Preparing countries to keep Fall Armyworm away from their territories

Posted on Mon, 13 Sep 2021, 08:53

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©FAO/ Lekha Edirisinghe

Rome, 13 September 2021. Fall Armyworm has already affected more than seventy countries worldwide and is now classified as a priority pest in many regions of the world. According to FAO, up to 17.7 million tonnes of maize could be lost annually if Fall Armyworm is not properly prevented and managed, enough to feed tens of millions of people. Due to its capacity to fly up to 100 km per day and its high reproductive rate, this transboundary pest can spread rapidly across borders, also helped by international trade and travel. Once introduced and established in a new territory, Fall Armyworm is impossible to eradicate. That is why preventing its introduction and further spread is critical to limit damages on food security and agriculture.

The Secretariat of the International Plant Protection Convention (IPPC) has developed Prevention, preparedness and response guidelines to stop Fall Armyworm’s spread to new areas. These guidelines are directed at the national plant protection organizations of countries where Fall Armyworm is regulated as a quarantine pest. Developed under the framework of the FAO Global Action for Fall Armyworm control in consultation with Europe, the Near East and North Africa, and the Pacific regions, the IPPC guidelines for Spodoptera frugiperda identify globally harmonized measures and actions countries can take to stop Fall Armyworm from spreading to their territories.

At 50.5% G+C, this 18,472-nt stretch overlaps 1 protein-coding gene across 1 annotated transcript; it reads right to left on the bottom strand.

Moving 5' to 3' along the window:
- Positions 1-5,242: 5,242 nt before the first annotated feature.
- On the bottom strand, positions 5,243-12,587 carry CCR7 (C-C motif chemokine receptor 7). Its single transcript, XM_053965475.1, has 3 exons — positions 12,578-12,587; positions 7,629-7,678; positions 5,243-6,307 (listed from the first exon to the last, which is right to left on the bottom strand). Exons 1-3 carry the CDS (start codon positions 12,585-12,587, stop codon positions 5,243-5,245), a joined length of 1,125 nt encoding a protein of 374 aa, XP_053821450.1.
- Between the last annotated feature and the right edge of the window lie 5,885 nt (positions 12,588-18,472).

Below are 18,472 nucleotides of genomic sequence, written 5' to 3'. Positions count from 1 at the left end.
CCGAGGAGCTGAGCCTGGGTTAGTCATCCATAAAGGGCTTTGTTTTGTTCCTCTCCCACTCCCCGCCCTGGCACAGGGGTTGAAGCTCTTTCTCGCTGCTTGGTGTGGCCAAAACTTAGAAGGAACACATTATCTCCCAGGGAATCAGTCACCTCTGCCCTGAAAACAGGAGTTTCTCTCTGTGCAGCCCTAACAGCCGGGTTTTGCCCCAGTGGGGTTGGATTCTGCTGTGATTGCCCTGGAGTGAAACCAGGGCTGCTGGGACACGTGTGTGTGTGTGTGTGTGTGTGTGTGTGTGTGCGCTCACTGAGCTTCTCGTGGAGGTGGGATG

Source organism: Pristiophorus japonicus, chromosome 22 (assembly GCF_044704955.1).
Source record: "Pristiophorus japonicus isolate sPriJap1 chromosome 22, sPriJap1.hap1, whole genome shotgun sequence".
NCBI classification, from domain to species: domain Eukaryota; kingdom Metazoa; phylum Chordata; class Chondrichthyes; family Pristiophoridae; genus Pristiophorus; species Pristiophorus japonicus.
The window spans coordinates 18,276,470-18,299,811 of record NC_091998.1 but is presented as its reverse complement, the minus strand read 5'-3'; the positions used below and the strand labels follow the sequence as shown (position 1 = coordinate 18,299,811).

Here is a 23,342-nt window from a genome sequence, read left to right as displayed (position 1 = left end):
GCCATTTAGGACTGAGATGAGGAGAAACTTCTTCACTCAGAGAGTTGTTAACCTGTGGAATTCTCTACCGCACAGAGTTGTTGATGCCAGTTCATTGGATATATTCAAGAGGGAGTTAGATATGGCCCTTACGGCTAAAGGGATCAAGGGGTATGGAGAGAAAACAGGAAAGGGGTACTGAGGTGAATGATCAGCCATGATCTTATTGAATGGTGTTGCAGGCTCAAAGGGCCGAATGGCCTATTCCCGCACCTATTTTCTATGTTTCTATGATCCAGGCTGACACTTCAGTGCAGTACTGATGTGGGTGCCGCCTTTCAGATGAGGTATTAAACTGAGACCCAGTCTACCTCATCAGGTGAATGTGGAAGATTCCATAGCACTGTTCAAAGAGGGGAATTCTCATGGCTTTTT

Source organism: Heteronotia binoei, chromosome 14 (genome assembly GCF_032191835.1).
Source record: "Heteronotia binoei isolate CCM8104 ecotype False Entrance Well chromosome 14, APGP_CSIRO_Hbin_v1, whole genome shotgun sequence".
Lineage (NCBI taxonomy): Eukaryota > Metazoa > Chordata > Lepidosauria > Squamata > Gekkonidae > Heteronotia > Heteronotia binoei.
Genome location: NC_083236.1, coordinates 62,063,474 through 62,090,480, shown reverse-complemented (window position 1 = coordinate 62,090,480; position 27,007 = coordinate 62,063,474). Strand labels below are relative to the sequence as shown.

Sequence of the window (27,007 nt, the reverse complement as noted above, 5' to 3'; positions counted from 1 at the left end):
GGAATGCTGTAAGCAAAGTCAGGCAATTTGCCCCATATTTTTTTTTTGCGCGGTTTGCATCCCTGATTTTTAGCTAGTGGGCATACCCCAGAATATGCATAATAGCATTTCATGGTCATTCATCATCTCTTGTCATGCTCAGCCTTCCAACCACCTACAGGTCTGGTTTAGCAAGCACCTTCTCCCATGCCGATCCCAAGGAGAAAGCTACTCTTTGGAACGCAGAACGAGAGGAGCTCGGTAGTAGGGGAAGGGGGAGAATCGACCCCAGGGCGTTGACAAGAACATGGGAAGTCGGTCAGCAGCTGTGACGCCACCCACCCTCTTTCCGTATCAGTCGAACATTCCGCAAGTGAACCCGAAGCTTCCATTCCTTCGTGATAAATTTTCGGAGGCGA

The guidelines explain in detail how countries can develop their prevention, preparedness and response plans for Fall Armyworm and be ready if the pest is detected in their territory. Other measures plant protection organizations can take include pest risk and pathways analysis, inspection and diagnostic, surveillance, pest risk communication and information sharing with different stakeholders. A webinar series dedicated to the prevention of Fall Armyworm will be also organized by the IPPC Secretariat to train 21 target countries in the Near East, Southern Europe and South-West Pacific. The Technical Working Group on Quarantine and Phytosanitary Measures will coordinate technical activities to help plant protection organizations be prepared to tackle the pest, slow down its spread and take suitable actions on a timely manner.

The IPPC guidelines for Spodoptera frugiperda are currently available in English and will soon be translated into French and Arabic.

©FAO. Map of the worldwide spread of Fall Armyworm since 2016 (as of May 2021).

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